As I got closer to 40, I seriously panicked. After all, the women’s magazines and movies would have us believe that women disappear en masse after that birthday. And I listened to my older friends and relatives who seemed to echo that sentiment. And somehow I expected that I would hit 40 and cease to exist as an interesting and highly attractive woman. So for a while I sort of bought into it and eased into that transition. Like planned obsolescence in a tech toy, I assumed that being in my 40s would render me undesirable and naturally invisible.
Something amazing happened when I hit that big birthday, I expected to fade away entirely — only I wasn’t quite that invisible after all. I was still attractive to men, if not all men. I realized that somehow during my journey through the decades I’d become more discerning and therefore wasn’t projecting “it” to every man in my path. And I was relieved not to have to worry if a random stranger at the bank thought I was cute.
I slowly rediscovered my attraction comfort zone. I also started paying more attention to teen girls or women in their 20s on the subway or in restaurants or the street who were so painfully focused and wholly aware and so concerned with the looks or attention that they were or were not getting. Their focus was on others and they seemed almost incidental to their own lives.
Suddenly(finally, maybe?) it occurred to me — while our society doesn’t equally value every demographic, women in their 40s disappear. It’s the reverse. We choose invisibility and slowly disappear ourselves with great intent. Like Wonder Woman with her invisible airplane, we drop in and out of situations as we choose. Sometimes we save the day. Sometimes we choose to blend into the woodwork. But it is or can be by choice. Some of us intentionally choose not to be noticed by every single man we encounter. The flirting is there if desired, albeit more subtle, with the response far more targeted. As I’ve stopped looking to random men on the street for validation and approval, I’ve stopped needing to be what they want to see. I ease out of the anxiety of living up to the unattainable ideal.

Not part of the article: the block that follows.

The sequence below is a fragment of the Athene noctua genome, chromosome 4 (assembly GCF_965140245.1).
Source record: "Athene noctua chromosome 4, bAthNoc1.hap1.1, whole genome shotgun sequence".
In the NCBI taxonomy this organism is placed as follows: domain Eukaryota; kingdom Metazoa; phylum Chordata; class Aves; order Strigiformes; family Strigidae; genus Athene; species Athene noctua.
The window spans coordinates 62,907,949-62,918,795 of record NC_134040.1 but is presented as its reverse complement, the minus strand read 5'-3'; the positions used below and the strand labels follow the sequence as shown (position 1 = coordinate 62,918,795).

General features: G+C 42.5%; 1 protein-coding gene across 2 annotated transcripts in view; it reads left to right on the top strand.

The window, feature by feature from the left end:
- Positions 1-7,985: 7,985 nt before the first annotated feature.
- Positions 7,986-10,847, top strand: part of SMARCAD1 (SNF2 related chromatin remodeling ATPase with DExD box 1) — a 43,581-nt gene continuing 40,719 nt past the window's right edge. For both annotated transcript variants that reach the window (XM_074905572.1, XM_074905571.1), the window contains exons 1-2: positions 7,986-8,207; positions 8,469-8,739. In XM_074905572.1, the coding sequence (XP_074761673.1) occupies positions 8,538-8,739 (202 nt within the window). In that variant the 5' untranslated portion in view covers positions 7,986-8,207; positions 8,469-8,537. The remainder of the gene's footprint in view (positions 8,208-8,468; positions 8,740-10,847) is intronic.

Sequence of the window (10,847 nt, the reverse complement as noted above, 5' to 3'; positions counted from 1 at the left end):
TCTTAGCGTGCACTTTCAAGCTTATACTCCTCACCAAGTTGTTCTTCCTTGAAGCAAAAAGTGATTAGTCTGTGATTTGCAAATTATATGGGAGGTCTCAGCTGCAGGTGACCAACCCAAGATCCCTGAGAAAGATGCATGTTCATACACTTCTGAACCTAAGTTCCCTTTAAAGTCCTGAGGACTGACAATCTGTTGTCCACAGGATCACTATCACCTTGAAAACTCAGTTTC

There are so many beauty and lifestyle products marketed to women to cover up the things society doesn’t quite want to see. Concealer hides unsightly bags under your eyes. Hair color covers your offensive gray roots. Spanx smother your bulges. The list goes on. Maybe that’s where the actual disappearing comes in; the incessant brainwashing that what you’re becoming is no longer worth seeing. Pretty soon women of a certain age will be slathered or smothered in so much product and spandex that they’ll finally disappear completely hidden under layers of manufactured or medically produced youth.
But what if like me, you sometimes choose invisibility?
Online quizzes are fond of asking us what we’d choose as a superpower. Would you choose to fly or turn back time? Or like Harry Potter during times of great strength, would you dream about a cloak of invisibility? Lucky me. As a thinking woman in my 40s, I already have a powerful and intentional invisibility cloak in my attitude and demeanor when I choose to use it.